Up Front With Martin B. Deutsch



August 1, 1981 -- One of the most unreasonable and punitive laws to come out of Congress in the mid-1970s was the one that restricted U.S. citizens from attending more than two conventions a year at foreign sites under traditional tax write-off rules for legitimate business travel. And those two tax-deductible trips were mined with cumbersome reporting requirements and low per-diem allowances.

The legislation was punitive by design: It’s sponsors wanted to curb the abuses committed by a few, those who camouflaged vacations and junkets with convention travel tie-ins, by also penalizing the vast majority with genuine reasons for quitting U.S. borders to attend business conferences. The U.S. corporate and professional communities were being punished for the sins, real and perceived, of a few. The innocent were zapped to head off the guilty. Hardly an American concept.

The measure was unreasonable on several grounds, particularly these: (1) Arguments by proponents that the new law would raise appreciable tax revenues were laughable — the most optimistic estimate was that some $4 million a year would be collected; (2) There were existing provisions in IRS and other regulations that could curb the junketeers, and that these could be endowed with enforceable teeth; and (3) The program was difficult and expensive to police — those already inclined to test the law would continue to do so. (There was also the fear that other countries would retaliate.)

There was another, more subtle issue, an issue that I found particularly worrisome, and I concentrated my testimony against the proposal along the following lines before a subcommittee of the House Ways and Means Committee: In two hundred years of existence (at that time), this nation, except during wars, had never infringed on the rights of U.S. citizens to travel abroad, without hindrance or penalty. I thought the precedent, this foot in the door, was potentially dangerous and could lead to other strictures, such as a crippling head tax for outbound tourists and businessmen. There was no question that the law would impose a penalty: no tax deductions after a second yearly trip; and the bill’s previsions would certainly hinder the businessman by shrinking the parameters under which he could operate at a convention abroad.

But these considerations did not prevail. Nor was the cause helped by the usual weak and uncertain front fielded by the travel industry. The measure became law.

As predicted, the legislation achieved very little, and various segments of the travel fraternity began to chip away at the structure. Those affected were far more vociferous after the bill had passed than during the debate. Not an unusual phenomenon.

Toward the end of the Carter Administration, the president and Congress finally got the message, and a more liberal piece of legislation was signed into law. It differs from its predecessor on several significant points. The convention tax breaks are extended beyond the U.S. and its territories to Canada, Mexico and Bermuda; meetings aboard cruise ships are specifically denied any tax deductions; and conventions held outside the North American zone must pass specific standards of “reasonableness” to qualify for tax relief. (At presstime the Senate was debating a treaty that would declare Jamaica within the North American zone.)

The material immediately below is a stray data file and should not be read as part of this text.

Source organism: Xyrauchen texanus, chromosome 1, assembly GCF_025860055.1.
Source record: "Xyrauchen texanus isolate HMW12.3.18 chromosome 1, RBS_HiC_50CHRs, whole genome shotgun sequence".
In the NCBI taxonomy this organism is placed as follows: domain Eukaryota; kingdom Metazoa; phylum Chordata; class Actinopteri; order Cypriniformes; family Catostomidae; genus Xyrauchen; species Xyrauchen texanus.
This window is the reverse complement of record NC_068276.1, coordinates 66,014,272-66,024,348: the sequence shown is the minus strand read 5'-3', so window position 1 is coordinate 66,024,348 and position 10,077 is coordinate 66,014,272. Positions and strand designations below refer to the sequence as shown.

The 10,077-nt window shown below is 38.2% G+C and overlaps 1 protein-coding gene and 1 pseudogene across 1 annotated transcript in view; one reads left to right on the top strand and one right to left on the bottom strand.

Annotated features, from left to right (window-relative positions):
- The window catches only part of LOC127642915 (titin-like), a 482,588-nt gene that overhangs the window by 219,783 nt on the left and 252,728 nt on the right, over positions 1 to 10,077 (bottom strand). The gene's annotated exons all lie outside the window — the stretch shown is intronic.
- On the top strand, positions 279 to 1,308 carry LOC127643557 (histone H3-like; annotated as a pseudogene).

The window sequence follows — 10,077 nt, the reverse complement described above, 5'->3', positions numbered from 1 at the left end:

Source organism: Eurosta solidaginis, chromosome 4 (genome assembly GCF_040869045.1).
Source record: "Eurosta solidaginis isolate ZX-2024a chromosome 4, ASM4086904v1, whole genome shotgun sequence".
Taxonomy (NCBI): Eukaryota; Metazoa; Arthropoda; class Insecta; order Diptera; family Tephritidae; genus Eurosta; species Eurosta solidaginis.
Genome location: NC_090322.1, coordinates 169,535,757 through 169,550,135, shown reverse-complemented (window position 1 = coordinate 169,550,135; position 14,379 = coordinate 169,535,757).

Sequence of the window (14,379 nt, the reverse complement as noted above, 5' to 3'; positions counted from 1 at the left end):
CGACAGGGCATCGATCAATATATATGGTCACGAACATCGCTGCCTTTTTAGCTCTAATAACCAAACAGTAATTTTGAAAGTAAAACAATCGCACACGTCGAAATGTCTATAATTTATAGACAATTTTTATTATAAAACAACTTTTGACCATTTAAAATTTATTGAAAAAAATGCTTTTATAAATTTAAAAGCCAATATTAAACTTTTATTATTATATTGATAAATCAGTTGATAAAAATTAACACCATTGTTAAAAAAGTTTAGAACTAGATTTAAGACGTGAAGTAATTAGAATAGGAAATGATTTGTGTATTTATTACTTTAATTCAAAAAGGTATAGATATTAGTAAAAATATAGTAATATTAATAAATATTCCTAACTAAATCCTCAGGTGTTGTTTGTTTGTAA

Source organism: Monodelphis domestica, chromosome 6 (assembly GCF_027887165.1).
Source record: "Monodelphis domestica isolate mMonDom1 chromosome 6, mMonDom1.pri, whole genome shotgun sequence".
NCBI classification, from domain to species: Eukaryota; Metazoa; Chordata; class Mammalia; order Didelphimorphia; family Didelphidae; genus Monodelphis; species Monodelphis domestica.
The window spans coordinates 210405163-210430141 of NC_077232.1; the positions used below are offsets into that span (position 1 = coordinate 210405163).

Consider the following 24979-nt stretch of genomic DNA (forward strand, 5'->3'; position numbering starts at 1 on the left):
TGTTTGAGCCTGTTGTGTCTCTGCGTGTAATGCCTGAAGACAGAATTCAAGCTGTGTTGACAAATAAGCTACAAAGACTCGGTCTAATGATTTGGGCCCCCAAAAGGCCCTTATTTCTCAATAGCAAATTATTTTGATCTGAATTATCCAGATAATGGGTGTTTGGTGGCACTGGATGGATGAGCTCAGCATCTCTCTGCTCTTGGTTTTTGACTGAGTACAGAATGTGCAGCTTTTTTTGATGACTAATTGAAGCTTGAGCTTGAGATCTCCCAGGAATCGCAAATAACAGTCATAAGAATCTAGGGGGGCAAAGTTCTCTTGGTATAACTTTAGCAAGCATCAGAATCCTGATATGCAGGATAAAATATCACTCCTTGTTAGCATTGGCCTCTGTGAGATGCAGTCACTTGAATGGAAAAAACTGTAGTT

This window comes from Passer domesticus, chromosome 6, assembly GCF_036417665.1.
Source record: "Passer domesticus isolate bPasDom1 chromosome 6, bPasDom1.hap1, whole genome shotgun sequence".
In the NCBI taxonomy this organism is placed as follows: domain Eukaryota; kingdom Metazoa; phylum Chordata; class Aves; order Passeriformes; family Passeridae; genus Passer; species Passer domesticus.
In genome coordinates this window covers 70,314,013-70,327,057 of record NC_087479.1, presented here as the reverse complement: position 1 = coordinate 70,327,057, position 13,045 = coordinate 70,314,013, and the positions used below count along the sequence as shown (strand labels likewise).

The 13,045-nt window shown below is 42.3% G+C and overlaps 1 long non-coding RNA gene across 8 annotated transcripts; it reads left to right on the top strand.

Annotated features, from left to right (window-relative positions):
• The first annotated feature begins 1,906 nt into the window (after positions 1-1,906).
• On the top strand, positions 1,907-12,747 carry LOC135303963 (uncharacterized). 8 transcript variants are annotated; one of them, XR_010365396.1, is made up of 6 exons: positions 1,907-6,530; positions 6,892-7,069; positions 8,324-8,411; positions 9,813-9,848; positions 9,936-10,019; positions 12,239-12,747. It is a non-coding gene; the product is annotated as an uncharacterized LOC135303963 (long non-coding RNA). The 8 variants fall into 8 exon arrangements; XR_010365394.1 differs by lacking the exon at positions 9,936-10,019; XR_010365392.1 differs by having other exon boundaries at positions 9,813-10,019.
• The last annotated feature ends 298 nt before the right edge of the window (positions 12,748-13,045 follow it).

The new law, while a perceptible improvement over the old — except for the paranoia about the cruise conferences — is still unacceptable and unnecessary. The so-called “reasonableness” standards are vague and possibly subject to arbitrary interpretation.

Paraphrasing from the law, the rules hold that no deductions may be allowed for expenses incurred at a convention held outside the North American zone unless the taxpayer establishes that the meeting is directly related to the active conduct of his trade or business, and that it is as reasonable for the meeting to be held outside of North America as within. Uncle Sam also wants taken into account the purpose of such a meeting and its activities, the purposes and activities of the sponsoring organizations and the places at which other meetings of the sponsor have been or will be held, as well as other factors considered relevant by the taxpayers. The measure also has a grandfather clause that protects conventions already scheduled under the old law, at least through December 31 of this year.

Maybe with President Regan and a more pragmatic Congress, the travel industry can pull its act together and get the entire bill scrapped. There’s certainly plenty of motivation to do just that for foreign governments, the cruise lines, and airlines and hotels with routes and properties overseas.

It would certainly be a boon to the frequent business traveler to have this law removed from the books — not only for those who travel to conventions abroad, but for everyone who senses even a remote threat to unrestricted travel of U.S. citizens in it.

Why not drop your senator or congressman a letter to tell him how you feel about this law?

This column originally appeared in Frequent Flyer magazine.

Copyright © 1980–2007 by Martin B. Deutsch. All rights reserved.